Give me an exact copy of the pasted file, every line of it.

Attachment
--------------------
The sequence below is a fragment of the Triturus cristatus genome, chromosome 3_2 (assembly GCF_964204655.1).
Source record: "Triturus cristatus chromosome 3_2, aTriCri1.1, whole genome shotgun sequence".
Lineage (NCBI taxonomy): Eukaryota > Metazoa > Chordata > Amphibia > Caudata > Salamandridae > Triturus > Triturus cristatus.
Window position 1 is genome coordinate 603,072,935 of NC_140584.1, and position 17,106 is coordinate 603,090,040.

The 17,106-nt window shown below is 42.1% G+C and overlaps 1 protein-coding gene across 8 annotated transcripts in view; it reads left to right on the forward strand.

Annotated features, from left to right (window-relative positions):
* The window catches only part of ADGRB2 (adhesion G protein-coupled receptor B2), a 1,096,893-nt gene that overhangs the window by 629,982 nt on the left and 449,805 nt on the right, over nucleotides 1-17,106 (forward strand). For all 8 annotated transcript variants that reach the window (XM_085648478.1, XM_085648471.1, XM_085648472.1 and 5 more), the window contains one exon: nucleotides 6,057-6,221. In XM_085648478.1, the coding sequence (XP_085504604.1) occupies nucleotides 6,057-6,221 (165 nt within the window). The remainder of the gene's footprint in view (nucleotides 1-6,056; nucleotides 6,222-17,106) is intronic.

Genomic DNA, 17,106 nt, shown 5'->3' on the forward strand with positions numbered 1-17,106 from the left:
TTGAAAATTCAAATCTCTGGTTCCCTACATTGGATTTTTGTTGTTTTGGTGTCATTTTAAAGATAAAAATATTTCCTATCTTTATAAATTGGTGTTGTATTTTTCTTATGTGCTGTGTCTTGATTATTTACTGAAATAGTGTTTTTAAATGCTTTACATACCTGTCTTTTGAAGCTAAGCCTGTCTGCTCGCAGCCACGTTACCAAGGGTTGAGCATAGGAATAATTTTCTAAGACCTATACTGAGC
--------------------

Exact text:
The sequence below is a fragment of the Triturus cristatus genome, chromosome 3_2 (assembly GCF_964204655.1).
Source record: "Triturus cristatus chromosome 3_2, aTriCri1.1, whole genome shotgun sequence".
Lineage (NCBI taxonomy): Eukaryota > Metazoa > Chordata > Amphibia > Caudata > Salamandridae > Triturus > Triturus cristatus.
Window position 1 is genome coordinate 603,072,935 of NC_140584.1, and position 17,106 is coordinate 603,090,040.

The 17,106-nt window shown below is 42.1% G+C and overlaps 1 protein-coding gene across 8 annotated transcripts in view; it reads left to right on the forward strand.

Annotated features, from left to right (window-relative positions):
* The window catches only part of ADGRB2 (adhesion G protein-coupled receptor B2), a 1,096,893-nt gene that overhangs the window by 629,982 nt on the left and 449,805 nt on the right, over nucleotides 1-17,106 (forward strand). For all 8 annotated transcript variants that reach the window (XM_085648478.1, XM_085648471.1, XM_085648472.1 and 5 more), the window contains one exon: nucleotides 6,057-6,221. In XM_085648478.1, the coding sequence (XP_085504604.1) occupies nucleotides 6,057-6,221 (165 nt within the window). The remainder of the gene's footprint in view (nucleotides 1-6,056; nucleotides 6,222-17,106) is intronic.

Genomic DNA, 17,106 nt, shown 5'->3' on the forward strand with positions numbered 1-17,106 from the left:
TTGAAAATTCAAATCTCTGGTTCCCTACATTGGATTTTTGTTGTTTTGGTGTCATTTTAAAGATAAAAATATTTCCTATCTTTATAAATTGGTGTTGTATTTTTCTTATGTGCTGTGTCTTGATTATTTACTGAAATAGTGTTTTTAAATGCTTTACATACCTGTCTTTTGAAGCTAAGCCTGTCTGCTCGCAGCCACGTTACCAAGGGTTGAGCATAGGAATAATTTTCTAAGACCTATACTGAGC